2012-07-25 / Features

Comptroller Candidate Addresses LIC Chamber

BY THOMAS COGAN

Garodnick is the first person to announce his candidacy to succeed current City Comptroller John Liu in 2013. Garodnick is the first person to announce his candidacy to succeed current City Comptroller John Liu in 2013. The new Long Island City Chamber of Commerce met on July 19 at the Waterfront Crabhouse. Leading the program was Councilmember Dan Garodnick, who since 2006 has represented Manhattan’s 4th Council District, which includes Stuyvesant Town, Peter Cooper Village and the East Village. He was appointed chairman of the Council Consumer Affairs Committee in November 2010. Garodnick is the first person to announce his candidacy to succeed current City Comptroller John Liu in 2013, though he said at the luncheon that he doesn’t expect to be the sole candidate much longer. He came to politics through corporate law, having been an attorney at Paul, Weiss, Rifkind, Wharton & Garrison, and told the luncheon guests that at Paul, Weiss, where he practiced corporate law, he sensed that the city’s small businesses could not even hope for counsel comparable to that of his firm to address their grievances. As a councilmember, he has emphasized his support of both small businesses and consumers, citing as an example his Shop Second Avenue campaign to bring customers and clients to businesses along that route that are currently inconvenienced by construction of the subway line, necessary though that project may be. He said he encouraged publicity for Shop Second Avenue by having advertising printed on two million MetroCards. He worked to reform the status of building façade inspections by staggering the inspection schedules, rather than having them take place all at once.

Looking ahead to the office he hopes to occupy after next year’s election, he reminded his audience of the comptroller’s duties, which are to act as the city’s chief financial officer; to monitor and investigate city agencies and contracts, and to manage the city’s pension funds, currently worth $120 billion. He said the city’s chief financial problem is the lack of a steady income as it attempts to get by on one-time payoffs, such as revenue coming from penalties assessed after the CityTime scandal. He said the best hope for revenue raising is to bring in emergent industries, and he cited movie and television production as an example. He admitted that much of a comptroller’s power is influential and not direct, since city agencies report to the mayor, not to him; but said that where he lacks the power of enforcement he maintains the power of embarrassment. He gets along well with many of the city’s politicians and officials, but is ready to stand independent of all of them, he said. He concluded that his aim is to become a “value-add” to the city.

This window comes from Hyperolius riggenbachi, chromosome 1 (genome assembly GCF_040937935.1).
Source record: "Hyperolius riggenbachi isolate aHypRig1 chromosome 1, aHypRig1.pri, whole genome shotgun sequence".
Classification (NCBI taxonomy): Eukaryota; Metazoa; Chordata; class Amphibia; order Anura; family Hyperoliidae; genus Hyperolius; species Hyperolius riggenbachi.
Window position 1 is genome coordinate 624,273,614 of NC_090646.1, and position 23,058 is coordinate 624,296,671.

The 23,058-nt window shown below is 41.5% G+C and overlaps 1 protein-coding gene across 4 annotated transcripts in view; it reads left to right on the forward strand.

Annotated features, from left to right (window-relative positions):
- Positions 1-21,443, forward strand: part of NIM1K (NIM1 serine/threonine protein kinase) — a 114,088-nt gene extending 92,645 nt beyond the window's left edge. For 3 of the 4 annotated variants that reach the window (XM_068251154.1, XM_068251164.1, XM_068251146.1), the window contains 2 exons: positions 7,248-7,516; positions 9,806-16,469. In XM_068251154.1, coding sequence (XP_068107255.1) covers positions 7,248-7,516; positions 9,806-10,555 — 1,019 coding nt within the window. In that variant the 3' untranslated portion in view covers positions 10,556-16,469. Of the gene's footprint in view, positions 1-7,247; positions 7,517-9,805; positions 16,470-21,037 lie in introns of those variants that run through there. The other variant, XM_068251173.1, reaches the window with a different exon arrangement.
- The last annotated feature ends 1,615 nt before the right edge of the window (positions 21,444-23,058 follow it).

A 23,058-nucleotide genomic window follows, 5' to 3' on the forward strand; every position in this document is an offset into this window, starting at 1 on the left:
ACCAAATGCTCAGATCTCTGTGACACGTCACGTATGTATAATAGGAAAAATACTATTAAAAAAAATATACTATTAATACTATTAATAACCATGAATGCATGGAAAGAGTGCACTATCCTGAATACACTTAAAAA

Pat Olmstead, owner of Urban Explorations, out of which she offers “landscape design for your urban oasis”, spoke about what she goes through as an employer who must deal with workers’ compensation and unemployment insurance. She noted that fraudulent claims for unemployment and injury compensation amounted to $16.5 billion in the last three years. Olmstead has been through 10,000 Small Businesspersons, the course periodically given at LaGuardia Community College through sponsorship by Goldman Sachs, and said she would like to see 10,000 jobs created with the funds she would like rescued from fraudulent claimants. One of her inquirers said there should be a state office dedicated to investigating suspicious claims, while another man said it could all be tracked technologically, though he said also that it would be “a huge job”. Olmstead had some positive evidence too, as she introduced a man who has worked for her as a driver and carpenter for years and, she attested, is all an employer could want.

Chamber of Commerce President Arthur Rosenfield announced that the chamber is close to renting space in a building near Court Square. A networking meeting will be held at a restaurant on August 13. Chamber officers will be installed by Congressmember Carolyn Maloney on October 18, at 6 p.m.

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